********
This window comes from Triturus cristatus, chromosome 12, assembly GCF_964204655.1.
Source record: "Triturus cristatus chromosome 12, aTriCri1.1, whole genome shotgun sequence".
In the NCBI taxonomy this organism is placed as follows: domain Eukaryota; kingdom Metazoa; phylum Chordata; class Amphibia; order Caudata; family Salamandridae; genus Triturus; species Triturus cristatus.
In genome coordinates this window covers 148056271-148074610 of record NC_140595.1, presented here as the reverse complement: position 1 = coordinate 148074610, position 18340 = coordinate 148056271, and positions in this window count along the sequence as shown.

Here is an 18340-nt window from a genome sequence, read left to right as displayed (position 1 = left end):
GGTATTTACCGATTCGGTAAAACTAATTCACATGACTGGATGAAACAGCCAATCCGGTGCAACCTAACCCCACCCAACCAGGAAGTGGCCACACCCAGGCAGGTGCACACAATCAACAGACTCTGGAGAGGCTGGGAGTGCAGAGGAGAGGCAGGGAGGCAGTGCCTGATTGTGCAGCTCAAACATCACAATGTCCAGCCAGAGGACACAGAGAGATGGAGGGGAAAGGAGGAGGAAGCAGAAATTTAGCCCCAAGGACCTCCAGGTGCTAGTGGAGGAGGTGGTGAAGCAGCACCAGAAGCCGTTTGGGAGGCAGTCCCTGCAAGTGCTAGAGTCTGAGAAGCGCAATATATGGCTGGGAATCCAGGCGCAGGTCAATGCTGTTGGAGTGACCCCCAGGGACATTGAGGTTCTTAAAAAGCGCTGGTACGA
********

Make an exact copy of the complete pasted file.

This window comes from Triturus cristatus, chromosome 12, assembly GCF_964204655.1.
Source record: "Triturus cristatus chromosome 12, aTriCri1.1, whole genome shotgun sequence".
In the NCBI taxonomy this organism is placed as follows: domain Eukaryota; kingdom Metazoa; phylum Chordata; class Amphibia; order Caudata; family Salamandridae; genus Triturus; species Triturus cristatus.
In genome coordinates this window covers 148056271-148074610 of record NC_140595.1, presented here as the reverse complement: position 1 = coordinate 148074610, position 18340 = coordinate 148056271, and positions in this window count along the sequence as shown.

Here is an 18340-nt window from a genome sequence, read left to right as displayed (position 1 = left end):
GGTATTTACCGATTCGGTAAAACTAATTCACATGACTGGATGAAACAGCCAATCCGGTGCAACCTAACCCCACCCAACCAGGAAGTGGCCACACCCAGGCAGGTGCACACAATCAACAGACTCTGGAGAGGCTGGGAGTGCAGAGGAGAGGCAGGGAGGCAGTGCCTGATTGTGCAGCTCAAACATCACAATGTCCAGCCAGAGGACACAGAGAGATGGAGGGGAAAGGAGGAGGAAGCAGAAATTTAGCCCCAAGGACCTCCAGGTGCTAGTGGAGGAGGTGGTGAAGCAGCACCAGAAGCCGTTTGGGAGGCAGTCCCTGCAAGTGCTAGAGTCTGAGAAGCGCAATATATGGCTGGGAATCCAGGCGCAGGTCAATGCTGTTGGAGTGACCCCCAGGGACATTGAGGTTCTTAAAAAGCGCTGGTACGA